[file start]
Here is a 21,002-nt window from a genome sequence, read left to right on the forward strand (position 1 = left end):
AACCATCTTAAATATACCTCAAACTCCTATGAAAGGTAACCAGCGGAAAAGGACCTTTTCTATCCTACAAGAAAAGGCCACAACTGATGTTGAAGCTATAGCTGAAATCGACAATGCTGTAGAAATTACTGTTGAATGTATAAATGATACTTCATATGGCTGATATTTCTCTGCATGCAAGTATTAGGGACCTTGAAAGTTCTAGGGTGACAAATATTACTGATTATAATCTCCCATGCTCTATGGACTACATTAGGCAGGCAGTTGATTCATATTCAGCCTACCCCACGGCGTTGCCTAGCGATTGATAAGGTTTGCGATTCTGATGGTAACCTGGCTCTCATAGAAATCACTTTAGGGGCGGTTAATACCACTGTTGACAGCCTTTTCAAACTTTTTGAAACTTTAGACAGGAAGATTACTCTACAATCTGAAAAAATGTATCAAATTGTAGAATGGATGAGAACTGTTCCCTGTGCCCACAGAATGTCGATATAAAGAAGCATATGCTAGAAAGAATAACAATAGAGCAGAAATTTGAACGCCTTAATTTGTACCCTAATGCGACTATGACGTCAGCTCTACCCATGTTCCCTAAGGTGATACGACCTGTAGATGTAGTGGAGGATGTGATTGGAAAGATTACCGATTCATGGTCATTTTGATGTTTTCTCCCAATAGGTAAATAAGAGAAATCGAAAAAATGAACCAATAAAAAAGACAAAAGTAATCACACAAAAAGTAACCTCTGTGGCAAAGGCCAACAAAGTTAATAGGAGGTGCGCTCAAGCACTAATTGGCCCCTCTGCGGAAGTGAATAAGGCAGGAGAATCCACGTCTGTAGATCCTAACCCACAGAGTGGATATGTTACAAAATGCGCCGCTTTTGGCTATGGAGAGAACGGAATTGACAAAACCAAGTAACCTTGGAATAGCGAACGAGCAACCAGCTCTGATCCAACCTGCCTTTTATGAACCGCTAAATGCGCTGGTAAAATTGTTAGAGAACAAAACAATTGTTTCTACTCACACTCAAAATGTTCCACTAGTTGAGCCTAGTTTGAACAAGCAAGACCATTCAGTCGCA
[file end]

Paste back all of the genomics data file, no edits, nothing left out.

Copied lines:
Here is a 21,002-nt window from a genome sequence, read left to right on the forward strand (position 1 = left end):
AACCATCTTAAATATACCTCAAACTCCTATGAAAGGTAACCAGCGGAAAAGGACCTTTTCTATCCTACAAGAAAAGGCCACAACTGATGTTGAAGCTATAGCTGAAATCGACAATGCTGTAGAAATTACTGTTGAATGTATAAATGATACTTCATATGGCTGATATTTCTCTGCATGCAAGTATTAGGGACCTTGAAAGTTCTAGGGTGACAAATATTACTGATTATAATCTCCCATGCTCTATGGACTACATTAGGCAGGCAGTTGATTCATATTCAGCCTACCCCACGGCGTTGCCTAGCGATTGATAAGGTTTGCGATTCTGATGGTAACCTGGCTCTCATAGAAATCACTTTAGGGGCGGTTAATACCACTGTTGACAGCCTTTTCAAACTTTTTGAAACTTTAGACAGGAAGATTACTCTACAATCTGAAAAAATGTATCAAATTGTAGAATGGATGAGAACTGTTCCCTGTGCCCACAGAATGTCGATATAAAGAAGCATATGCTAGAAAGAATAACAATAGAGCAGAAATTTGAACGCCTTAATTTGTACCCTAATGCGACTATGACGTCAGCTCTACCCATGTTCCCTAAGGTGATACGACCTGTAGATGTAGTGGAGGATGTGATTGGAAAGATTACCGATTCATGGTCATTTTGATGTTTTCTCCCAATAGGTAAATAAGAGAAATCGAAAAAATGAACCAATAAAAAAGACAAAAGTAATCACACAAAAAGTAACCTCTGTGGCAAAGGCCAACAAAGTTAATAGGAGGTGCGCTCAAGCACTAATTGGCCCCTCTGCGGAAGTGAATAAGGCAGGAGAATCCACGTCTGTAGATCCTAACCCACAGAGTGGATATGTTACAAAATGCGCCGCTTTTGGCTATGGAGAGAACGGAATTGACAAAACCAAGTAACCTTGGAATAGCGAACGAGCAACCAGCTCTGATCCAACCTGCCTTTTATGAACCGCTAAATGCGCTGGTAAAATTGTTAGAGAACAAAACAATTGTTTCTACTCACACTCAAAATGTTCCACTAGTTGAGCCTAGTTTGAACAAGCAAGACCATTCAGTCGCA